When hip pain from osteoarthritis severely affects one's quality of life, surgery becomes an option worth considering. This video discusses when it is appropriate to consider hip surgery as well as the two major types of hip surgery for arthritis.
Video presented by Grant Cooper, MD
This video accompanies the following articles:
There are two major components to treating hip osteoarthritis. The first is taking away the inflammation from the joint to alleviate the pain; the other is to make sure we address the biomechanics to take the pressure off the hip so that the inflammation doesn’t return.
When the pain from hip osteoarthritis is not responding to non-surgical care or to aggressive non-surgical care, and when that pain is continuing to interfere with a person’s quality of life, it is certainly appropriate to have a conversation with a hip surgeon about the different surgical alternatives that may be appropriate.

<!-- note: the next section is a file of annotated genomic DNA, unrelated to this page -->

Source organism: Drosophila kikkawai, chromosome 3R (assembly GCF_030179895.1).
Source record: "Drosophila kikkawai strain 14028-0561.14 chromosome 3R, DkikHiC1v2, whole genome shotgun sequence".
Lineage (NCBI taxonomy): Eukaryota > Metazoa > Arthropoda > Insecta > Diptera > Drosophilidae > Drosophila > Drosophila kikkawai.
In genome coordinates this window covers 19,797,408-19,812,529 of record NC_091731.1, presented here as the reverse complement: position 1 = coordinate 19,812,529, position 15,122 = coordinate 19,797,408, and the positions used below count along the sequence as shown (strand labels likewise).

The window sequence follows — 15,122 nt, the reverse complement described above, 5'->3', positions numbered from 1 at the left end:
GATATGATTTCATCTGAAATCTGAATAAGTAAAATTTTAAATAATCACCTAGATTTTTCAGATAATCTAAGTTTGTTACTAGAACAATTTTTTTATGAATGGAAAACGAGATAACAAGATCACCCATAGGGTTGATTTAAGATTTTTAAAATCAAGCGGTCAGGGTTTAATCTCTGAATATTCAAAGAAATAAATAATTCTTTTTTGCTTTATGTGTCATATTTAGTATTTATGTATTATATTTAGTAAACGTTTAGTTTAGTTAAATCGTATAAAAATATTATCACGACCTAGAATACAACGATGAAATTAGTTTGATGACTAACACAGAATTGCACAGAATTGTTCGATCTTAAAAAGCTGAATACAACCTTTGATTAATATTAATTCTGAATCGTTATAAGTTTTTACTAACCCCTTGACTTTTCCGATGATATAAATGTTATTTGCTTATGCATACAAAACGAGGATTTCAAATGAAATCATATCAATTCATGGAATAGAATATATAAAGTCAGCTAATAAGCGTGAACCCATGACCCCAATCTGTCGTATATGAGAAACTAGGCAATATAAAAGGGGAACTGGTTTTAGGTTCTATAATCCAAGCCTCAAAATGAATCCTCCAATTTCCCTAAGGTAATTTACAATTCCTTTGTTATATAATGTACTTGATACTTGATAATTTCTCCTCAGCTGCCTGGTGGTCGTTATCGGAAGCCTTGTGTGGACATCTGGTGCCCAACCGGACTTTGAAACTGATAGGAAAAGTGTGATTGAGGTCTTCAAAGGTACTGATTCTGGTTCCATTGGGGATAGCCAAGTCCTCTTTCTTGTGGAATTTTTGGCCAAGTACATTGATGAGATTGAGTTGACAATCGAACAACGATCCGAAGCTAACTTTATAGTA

There are two general categories of surgery for hip osteoarthritis. One is arthroscopically going in and simply cleaning out the hip, which is a relatively small surgery. The other is replacing the hip, and going in with a total hip replacement to replace the arthritic parts. Obviously a total hip replacement is a bigger surgery, but it is definitely worth a comprehensive conversation with a hip surgeon about these alternatives if the pain is still limiting a person’s quality of life.